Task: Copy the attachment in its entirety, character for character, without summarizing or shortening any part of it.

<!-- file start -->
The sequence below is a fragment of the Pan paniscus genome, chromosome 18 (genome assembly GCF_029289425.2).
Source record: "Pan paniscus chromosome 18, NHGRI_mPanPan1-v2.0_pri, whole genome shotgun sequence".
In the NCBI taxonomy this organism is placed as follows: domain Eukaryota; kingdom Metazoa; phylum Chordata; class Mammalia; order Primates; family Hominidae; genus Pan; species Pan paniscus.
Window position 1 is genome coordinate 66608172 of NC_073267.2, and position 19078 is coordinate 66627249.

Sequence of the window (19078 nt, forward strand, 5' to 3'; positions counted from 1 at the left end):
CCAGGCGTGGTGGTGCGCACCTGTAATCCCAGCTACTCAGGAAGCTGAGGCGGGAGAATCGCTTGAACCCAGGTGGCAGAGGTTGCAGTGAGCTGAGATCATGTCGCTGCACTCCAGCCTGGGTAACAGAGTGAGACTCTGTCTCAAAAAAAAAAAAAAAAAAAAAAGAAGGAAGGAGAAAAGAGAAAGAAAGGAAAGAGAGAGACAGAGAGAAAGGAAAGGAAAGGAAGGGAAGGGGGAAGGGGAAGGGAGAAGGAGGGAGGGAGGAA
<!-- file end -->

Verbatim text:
The sequence below is a fragment of the Pan paniscus genome, chromosome 18 (genome assembly GCF_029289425.2).
Source record: "Pan paniscus chromosome 18, NHGRI_mPanPan1-v2.0_pri, whole genome shotgun sequence".
In the NCBI taxonomy this organism is placed as follows: domain Eukaryota; kingdom Metazoa; phylum Chordata; class Mammalia; order Primates; family Hominidae; genus Pan; species Pan paniscus.
Window position 1 is genome coordinate 66608172 of NC_073267.2, and position 19078 is coordinate 66627249.

Sequence of the window (19078 nt, forward strand, 5' to 3'; positions counted from 1 at the left end):
CCAGGCGTGGTGGTGCGCACCTGTAATCCCAGCTACTCAGGAAGCTGAGGCGGGAGAATCGCTTGAACCCAGGTGGCAGAGGTTGCAGTGAGCTGAGATCATGTCGCTGCACTCCAGCCTGGGTAACAGAGTGAGACTCTGTCTCAAAAAAAAAAAAAAAAAAAAAAGAAGGAAGGAGAAAAGAGAAAGAAAGGAAAGAGAGAGACAGAGAGAAAGGAAAGGAAAGGAAGGGAAGGGGGAAGGGGAAGGGAGAAGGAGGGAGGGAGGAA